Business Today

In: Business and Management

Submitted By Mopao
Words 692
Pages 3
Pharmaceutical and medical device companies are fast becoming the enforcement punching bag, eclipsing the long-suffering status of the oil and gas energy. If you ignore the political and public relations challenges facing the pharmaceutical and medical device industries, you are being naive. In almost every possible area for enforcement, pharmaceutical and medical companies have been the targets of aggressive criminal, civil and regulatory action.
While a new and more aggressive anti-corruption enforcement scheme was launched in 2007 under the Bush Justice Department, the continuing series of anti-corruption enforcement actions against these companies is the repeating headline in 2012 for FCPA enforcement. There is plenty more to come – there are close to 20 more companies who have publicly disclosed ongoing anti-corruption investigations. Eventually, this trend will slow down but for now it keeps going.
Pharmaceutical and medical device companies know how to comply with anti-corruption laws. They are experienced in the world of compliance given the significant involvement of the U.S. and foreign governments in regulation of the healthcare industry.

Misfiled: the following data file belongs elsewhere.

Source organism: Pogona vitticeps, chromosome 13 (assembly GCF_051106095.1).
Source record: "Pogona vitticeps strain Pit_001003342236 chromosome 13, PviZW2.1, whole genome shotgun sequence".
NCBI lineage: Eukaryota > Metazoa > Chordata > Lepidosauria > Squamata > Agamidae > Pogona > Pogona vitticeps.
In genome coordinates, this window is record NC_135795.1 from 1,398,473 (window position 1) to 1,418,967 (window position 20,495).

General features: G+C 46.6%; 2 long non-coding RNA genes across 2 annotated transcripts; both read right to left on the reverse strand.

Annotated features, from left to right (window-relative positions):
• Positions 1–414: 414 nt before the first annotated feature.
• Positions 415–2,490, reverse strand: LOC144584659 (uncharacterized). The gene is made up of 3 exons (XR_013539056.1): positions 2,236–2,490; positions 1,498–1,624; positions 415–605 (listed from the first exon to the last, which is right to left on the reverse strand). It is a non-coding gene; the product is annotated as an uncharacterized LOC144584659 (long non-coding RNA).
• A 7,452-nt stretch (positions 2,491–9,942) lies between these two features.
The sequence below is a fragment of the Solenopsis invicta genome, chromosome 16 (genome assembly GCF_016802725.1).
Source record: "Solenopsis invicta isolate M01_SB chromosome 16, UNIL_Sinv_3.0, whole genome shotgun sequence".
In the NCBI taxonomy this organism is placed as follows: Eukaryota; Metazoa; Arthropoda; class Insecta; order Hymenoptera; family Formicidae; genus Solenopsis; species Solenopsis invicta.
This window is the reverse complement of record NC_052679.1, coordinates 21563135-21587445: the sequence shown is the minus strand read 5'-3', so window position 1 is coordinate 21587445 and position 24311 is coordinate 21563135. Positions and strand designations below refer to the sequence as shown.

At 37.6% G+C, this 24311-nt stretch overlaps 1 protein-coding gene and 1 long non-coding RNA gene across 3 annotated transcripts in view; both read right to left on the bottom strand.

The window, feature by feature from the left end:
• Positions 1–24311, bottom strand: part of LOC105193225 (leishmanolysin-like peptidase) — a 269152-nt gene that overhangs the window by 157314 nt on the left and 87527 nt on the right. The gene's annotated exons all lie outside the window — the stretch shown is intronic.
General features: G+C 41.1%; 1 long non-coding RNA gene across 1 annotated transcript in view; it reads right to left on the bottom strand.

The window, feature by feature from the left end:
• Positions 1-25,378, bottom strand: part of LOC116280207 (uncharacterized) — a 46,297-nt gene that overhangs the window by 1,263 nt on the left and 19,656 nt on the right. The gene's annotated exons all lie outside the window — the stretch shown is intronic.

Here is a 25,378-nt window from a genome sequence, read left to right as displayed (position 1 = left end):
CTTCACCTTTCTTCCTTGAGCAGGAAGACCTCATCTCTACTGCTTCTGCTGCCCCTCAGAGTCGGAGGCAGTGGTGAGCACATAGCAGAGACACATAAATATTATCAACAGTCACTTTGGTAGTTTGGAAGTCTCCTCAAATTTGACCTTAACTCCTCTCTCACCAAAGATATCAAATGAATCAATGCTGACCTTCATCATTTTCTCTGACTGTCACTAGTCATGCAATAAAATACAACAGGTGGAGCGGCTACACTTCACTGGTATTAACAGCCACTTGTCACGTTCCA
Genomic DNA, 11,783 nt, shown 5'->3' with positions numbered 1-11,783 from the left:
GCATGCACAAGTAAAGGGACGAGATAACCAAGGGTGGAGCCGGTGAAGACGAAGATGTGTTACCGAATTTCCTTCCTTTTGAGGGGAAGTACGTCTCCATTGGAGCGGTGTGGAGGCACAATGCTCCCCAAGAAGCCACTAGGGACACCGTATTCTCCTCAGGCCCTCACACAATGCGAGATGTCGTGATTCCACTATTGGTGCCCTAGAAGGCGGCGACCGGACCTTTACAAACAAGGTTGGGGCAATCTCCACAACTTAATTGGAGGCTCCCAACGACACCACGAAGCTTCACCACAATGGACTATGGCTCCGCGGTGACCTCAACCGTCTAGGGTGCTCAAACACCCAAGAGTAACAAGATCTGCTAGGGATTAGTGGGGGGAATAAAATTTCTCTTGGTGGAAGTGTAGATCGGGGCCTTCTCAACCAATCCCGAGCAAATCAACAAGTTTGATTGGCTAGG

The Justice Department’s sweep of the pharmaceutical and medical device industries rests on the premise that foreign doctors, nurses and other healthcare professionals are “foreign officials” when they work at a public hospital or are part of a public healthcare system. The Justice Department’s premise has never formally been challenged in court, but it is likely to be upheld under court review.
Given that basic assumption, pharmaceutical and medical device companies face a number of significant risks, all of which are exacerbated by industry practices. Here are the top 5 corruption risks.
1. State-Owned Enterprises
The foreign healthcare business is worth billions of dollars in revenues. Pharmaceutical and…...

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